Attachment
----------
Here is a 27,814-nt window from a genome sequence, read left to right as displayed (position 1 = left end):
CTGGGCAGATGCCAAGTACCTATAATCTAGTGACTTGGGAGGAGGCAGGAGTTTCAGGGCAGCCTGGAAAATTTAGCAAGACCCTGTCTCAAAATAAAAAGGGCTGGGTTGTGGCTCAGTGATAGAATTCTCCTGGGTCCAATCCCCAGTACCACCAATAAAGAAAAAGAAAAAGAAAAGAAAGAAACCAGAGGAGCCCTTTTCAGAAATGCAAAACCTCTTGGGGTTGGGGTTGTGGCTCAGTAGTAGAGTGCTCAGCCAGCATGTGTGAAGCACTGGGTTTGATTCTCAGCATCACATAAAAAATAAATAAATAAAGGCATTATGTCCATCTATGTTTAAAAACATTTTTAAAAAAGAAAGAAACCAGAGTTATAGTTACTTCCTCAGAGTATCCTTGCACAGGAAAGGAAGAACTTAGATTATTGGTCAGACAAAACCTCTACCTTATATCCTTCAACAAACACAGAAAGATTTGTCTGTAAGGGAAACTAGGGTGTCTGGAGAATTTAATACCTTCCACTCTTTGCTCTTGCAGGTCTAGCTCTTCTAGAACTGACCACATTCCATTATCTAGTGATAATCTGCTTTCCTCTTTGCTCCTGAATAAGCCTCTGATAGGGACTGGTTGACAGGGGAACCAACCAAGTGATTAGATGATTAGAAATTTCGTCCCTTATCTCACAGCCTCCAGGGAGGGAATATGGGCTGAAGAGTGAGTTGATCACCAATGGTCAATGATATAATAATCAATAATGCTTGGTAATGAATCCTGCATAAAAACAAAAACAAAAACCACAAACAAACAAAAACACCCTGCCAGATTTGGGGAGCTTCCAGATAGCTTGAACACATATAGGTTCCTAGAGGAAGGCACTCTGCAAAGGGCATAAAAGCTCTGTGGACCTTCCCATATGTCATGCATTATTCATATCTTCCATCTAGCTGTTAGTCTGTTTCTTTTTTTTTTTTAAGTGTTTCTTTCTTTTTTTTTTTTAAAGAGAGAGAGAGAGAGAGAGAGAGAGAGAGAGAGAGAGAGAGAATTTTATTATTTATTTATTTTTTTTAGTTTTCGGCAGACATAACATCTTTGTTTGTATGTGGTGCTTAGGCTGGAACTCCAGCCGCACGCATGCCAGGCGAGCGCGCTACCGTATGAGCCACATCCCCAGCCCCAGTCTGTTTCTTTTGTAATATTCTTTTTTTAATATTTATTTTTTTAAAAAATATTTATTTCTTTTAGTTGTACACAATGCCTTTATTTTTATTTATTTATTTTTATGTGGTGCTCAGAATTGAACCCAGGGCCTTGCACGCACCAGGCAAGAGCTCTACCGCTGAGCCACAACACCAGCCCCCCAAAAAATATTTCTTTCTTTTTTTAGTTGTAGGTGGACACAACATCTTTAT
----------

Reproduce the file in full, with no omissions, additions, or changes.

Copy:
Here is a 27,814-nt window from a genome sequence, read left to right as displayed (position 1 = left end):
CTGGGCAGATGCCAAGTACCTATAATCTAGTGACTTGGGAGGAGGCAGGAGTTTCAGGGCAGCCTGGAAAATTTAGCAAGACCCTGTCTCAAAATAAAAAGGGCTGGGTTGTGGCTCAGTGATAGAATTCTCCTGGGTCCAATCCCCAGTACCACCAATAAAGAAAAAGAAAAAGAAAAGAAAGAAACCAGAGGAGCCCTTTTCAGAAATGCAAAACCTCTTGGGGTTGGGGTTGTGGCTCAGTAGTAGAGTGCTCAGCCAGCATGTGTGAAGCACTGGGTTTGATTCTCAGCATCACATAAAAAATAAATAAATAAAGGCATTATGTCCATCTATGTTTAAAAACATTTTTAAAAAAGAAAGAAACCAGAGTTATAGTTACTTCCTCAGAGTATCCTTGCACAGGAAAGGAAGAACTTAGATTATTGGTCAGACAAAACCTCTACCTTATATCCTTCAACAAACACAGAAAGATTTGTCTGTAAGGGAAACTAGGGTGTCTGGAGAATTTAATACCTTCCACTCTTTGCTCTTGCAGGTCTAGCTCTTCTAGAACTGACCACATTCCATTATCTAGTGATAATCTGCTTTCCTCTTTGCTCCTGAATAAGCCTCTGATAGGGACTGGTTGACAGGGGAACCAACCAAGTGATTAGATGATTAGAAATTTCGTCCCTTATCTCACAGCCTCCAGGGAGGGAATATGGGCTGAAGAGTGAGTTGATCACCAATGGTCAATGATATAATAATCAATAATGCTTGGTAATGAATCCTGCATAAAAACAAAAACAAAAACCACAAACAAACAAAAACACCCTGCCAGATTTGGGGAGCTTCCAGATAGCTTGAACACATATAGGTTCCTAGAGGAAGGCACTCTGCAAAGGGCATAAAAGCTCTGTGGACCTTCCCATATGTCATGCATTATTCATATCTTCCATCTAGCTGTTAGTCTGTTTCTTTTTTTTTTTTAAGTGTTTCTTTCTTTTTTTTTTTTAAAGAGAGAGAGAGAGAGAGAGAGAGAGAGAGAGAGAGAGAGAGAATTTTATTATTTATTTATTTTTTTTAGTTTTCGGCAGACATAACATCTTTGTTTGTATGTGGTGCTTAGGCTGGAACTCCAGCCGCACGCATGCCAGGCGAGCGCGCTACCGTATGAGCCACATCCCCAGCCCCAGTCTGTTTCTTTTGTAATATTCTTTTTTTAATATTTATTTTTTTAAAAAATATTTATTTCTTTTAGTTGTACACAATGCCTTTATTTTTATTTATTTATTTTTATGTGGTGCTCAGAATTGAACCCAGGGCCTTGCACGCACCAGGCAAGAGCTCTACCGCTGAGCCACAACACCAGCCCCCCAAAAAATATTTCTTTCTTTTTTTAGTTGTAGGTGGACACAACATCTTTAT